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Surfing for Dolpins

marines should carry their own shit

-me

At one of my units, we got this staff sergeant as our platoon sergeant that was rather incompetent. It got to the point that many of the members of the platoon were making fun of him to his face. While I didn’t like him, or respect him, I tried to be tactful and polite. Due to this, when he had orders for the squad leaders, he would sometimes come to me, and have me relay the orders to the squad leaders. I think he was afraid of them.


A leader he was not.

To thank me for being polite, he fucked me over really good. He got moved to one of the S shops. When I finally got orders to another unit, my higher ups talked to me and had a conversations sort of like, “You’re not a bad marine, but you’ve fucked up too many times. So we are going to lose your disciplinary paperwork, so you can have a fresh start at your new unit.” Well ssgt dumbfuck sees me checking out at the S shops, so to help me, faxes over all my paperwork to the new unit. He told me about how he sent it all over, with a big smile on his face, after he did it. Gets me started off over at the new unit in trouble for paperwork not matching up.


Now let me give you a side story. We had these forms we did monthly that had 3 sections. One section was if you did something really bad. That was almost always blank. One section for if you did something extraordinary exemplary. That was usually blank. Last section was suggestions for improvement. You always had suggestions for improvement as there is always room for improvement.

At some point we got a new command, which seemed to happen quarterly. This new command decided that that room for improvement section would be used as a list of failings. These failings, would be used to non-rec you. etc.


To the main story.

marines should carry their own shit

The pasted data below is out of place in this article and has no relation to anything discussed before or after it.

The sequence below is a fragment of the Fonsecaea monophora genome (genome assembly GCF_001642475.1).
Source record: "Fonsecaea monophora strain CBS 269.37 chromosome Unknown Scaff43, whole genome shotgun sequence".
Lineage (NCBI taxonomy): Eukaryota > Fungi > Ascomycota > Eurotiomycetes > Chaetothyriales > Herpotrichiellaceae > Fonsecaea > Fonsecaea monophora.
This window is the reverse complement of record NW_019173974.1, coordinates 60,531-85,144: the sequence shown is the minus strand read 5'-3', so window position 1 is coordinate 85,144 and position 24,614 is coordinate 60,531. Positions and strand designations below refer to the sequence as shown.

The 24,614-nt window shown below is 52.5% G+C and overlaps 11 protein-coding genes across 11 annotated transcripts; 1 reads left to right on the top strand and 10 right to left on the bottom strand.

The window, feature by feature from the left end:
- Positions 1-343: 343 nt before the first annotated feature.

-me

There was this ultra miserable week long field op we would do. A week might not sound bad, but it isn’t the duration that was the problem, it was the activities. But that isn’t the critical part of this story.

At some point one of the high brass realizes that the leadership has no idea what the peons actually have to do. So, now the plt sgts and plt cmdrs suddenly had to do one of each field op.

Yea, that lasted about two months.

Usually, due to the inclement conditions, we were given two man tents, the Eureka type, to provide shelter during the minimal periods of down time.

My team mate for this field op was a salty ol’ lcpl who looked like a stoner, acted like a stoner, but was a professional killer on the rare occasion he felt like it. Motivation or desire to be a good marine had long left him, but it doesn’t mean he wasn’t capable of it. I think he was tired of the bull shit. When there was real work to be done, he was impressive. Let’s call him lcpl. Shocker. Team mates shared a tent.

Per the course of this field op, we were completely muddy and messy. Someone shocker and I each had ended up with a tent when they were being issued out. Being covered with mud, I suggested we use my (issued) tent and the first couple of nights that we had the time to set up a tent, Shocker and I used my tent and got it full of mud. Many of the other marines choose not to use a tent due to the somewhat decent weather.